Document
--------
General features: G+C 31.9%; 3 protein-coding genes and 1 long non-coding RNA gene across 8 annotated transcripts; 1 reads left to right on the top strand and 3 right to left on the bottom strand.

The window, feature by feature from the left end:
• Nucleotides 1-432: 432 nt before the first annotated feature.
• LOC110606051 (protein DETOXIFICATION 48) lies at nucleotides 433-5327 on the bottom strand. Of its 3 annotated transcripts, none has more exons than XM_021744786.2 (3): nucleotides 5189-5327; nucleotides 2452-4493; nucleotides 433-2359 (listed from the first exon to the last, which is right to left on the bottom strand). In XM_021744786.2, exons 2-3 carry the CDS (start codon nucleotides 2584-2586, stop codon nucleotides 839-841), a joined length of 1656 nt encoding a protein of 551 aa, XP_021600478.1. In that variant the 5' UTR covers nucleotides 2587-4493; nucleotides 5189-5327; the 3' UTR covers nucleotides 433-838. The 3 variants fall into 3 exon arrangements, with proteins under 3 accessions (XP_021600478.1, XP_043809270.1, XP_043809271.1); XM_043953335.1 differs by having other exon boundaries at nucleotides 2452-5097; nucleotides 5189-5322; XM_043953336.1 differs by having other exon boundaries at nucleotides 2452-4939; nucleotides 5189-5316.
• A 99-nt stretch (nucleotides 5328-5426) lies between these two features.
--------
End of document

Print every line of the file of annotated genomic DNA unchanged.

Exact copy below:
General features: G+C 31.9%; 3 protein-coding genes and 1 long non-coding RNA gene across 8 annotated transcripts; 1 reads left to right on the top strand and 3 right to left on the bottom strand.

The window, feature by feature from the left end:
• Nucleotides 1-432: 432 nt before the first annotated feature.
• LOC110606051 (protein DETOXIFICATION 48) lies at nucleotides 433-5327 on the bottom strand. Of its 3 annotated transcripts, none has more exons than XM_021744786.2 (3): nucleotides 5189-5327; nucleotides 2452-4493; nucleotides 433-2359 (listed from the first exon to the last, which is right to left on the bottom strand). In XM_021744786.2, exons 2-3 carry the CDS (start codon nucleotides 2584-2586, stop codon nucleotides 839-841), a joined length of 1656 nt encoding a protein of 551 aa, XP_021600478.1. In that variant the 5' UTR covers nucleotides 2587-4493; nucleotides 5189-5327; the 3' UTR covers nucleotides 433-838. The 3 variants fall into 3 exon arrangements, with proteins under 3 accessions (XP_021600478.1, XP_043809270.1, XP_043809271.1); XM_043953335.1 differs by having other exon boundaries at nucleotides 2452-5097; nucleotides 5189-5322; XM_043953336.1 differs by having other exon boundaries at nucleotides 2452-4939; nucleotides 5189-5316.
• A 99-nt stretch (nucleotides 5328-5426) lies between these two features.